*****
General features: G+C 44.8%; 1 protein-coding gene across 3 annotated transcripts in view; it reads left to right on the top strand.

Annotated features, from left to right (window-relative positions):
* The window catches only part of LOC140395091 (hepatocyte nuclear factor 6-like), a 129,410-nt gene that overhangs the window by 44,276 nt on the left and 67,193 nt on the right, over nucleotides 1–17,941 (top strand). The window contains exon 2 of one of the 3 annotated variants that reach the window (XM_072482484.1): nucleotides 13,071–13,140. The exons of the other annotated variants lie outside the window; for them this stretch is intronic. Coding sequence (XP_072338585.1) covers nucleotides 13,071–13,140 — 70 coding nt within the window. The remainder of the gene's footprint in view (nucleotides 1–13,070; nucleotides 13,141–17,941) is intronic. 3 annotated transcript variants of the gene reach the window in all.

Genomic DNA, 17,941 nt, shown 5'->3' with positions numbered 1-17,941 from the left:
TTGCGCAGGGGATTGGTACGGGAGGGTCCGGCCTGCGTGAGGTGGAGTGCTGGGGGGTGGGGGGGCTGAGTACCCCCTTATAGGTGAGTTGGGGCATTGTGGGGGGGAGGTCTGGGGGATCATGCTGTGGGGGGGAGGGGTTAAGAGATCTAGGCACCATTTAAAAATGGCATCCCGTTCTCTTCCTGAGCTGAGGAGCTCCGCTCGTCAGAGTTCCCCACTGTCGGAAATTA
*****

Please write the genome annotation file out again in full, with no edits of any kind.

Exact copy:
General features: G+C 44.8%; 1 protein-coding gene across 3 annotated transcripts in view; it reads left to right on the top strand.

Annotated features, from left to right (window-relative positions):
* The window catches only part of LOC140395091 (hepatocyte nuclear factor 6-like), a 129,410-nt gene that overhangs the window by 44,276 nt on the left and 67,193 nt on the right, over nucleotides 1–17,941 (top strand). The window contains exon 2 of one of the 3 annotated variants that reach the window (XM_072482484.1): nucleotides 13,071–13,140. The exons of the other annotated variants lie outside the window; for them this stretch is intronic. Coding sequence (XP_072338585.1) covers nucleotides 13,071–13,140 — 70 coding nt within the window. The remainder of the gene's footprint in view (nucleotides 1–13,070; nucleotides 13,141–17,941) is intronic. 3 annotated transcript variants of the gene reach the window in all.

Genomic DNA, 17,941 nt, shown 5'->3' with positions numbered 1-17,941 from the left:
TTGCGCAGGGGATTGGTACGGGAGGGTCCGGCCTGCGTGAGGTGGAGTGCTGGGGGGTGGGGGGGCTGAGTACCCCCTTATAGGTGAGTTGGGGCATTGTGGGGGGGAGGTCTGGGGGATCATGCTGTGGGGGGGAGGGGTTAAGAGATCTAGGCACCATTTAAAAATGGCATCCCGTTCTCTTCCTGAGCTGAGGAGCTCCGCTCGTCAGAGTTCCCCACTGTCGGAAATTA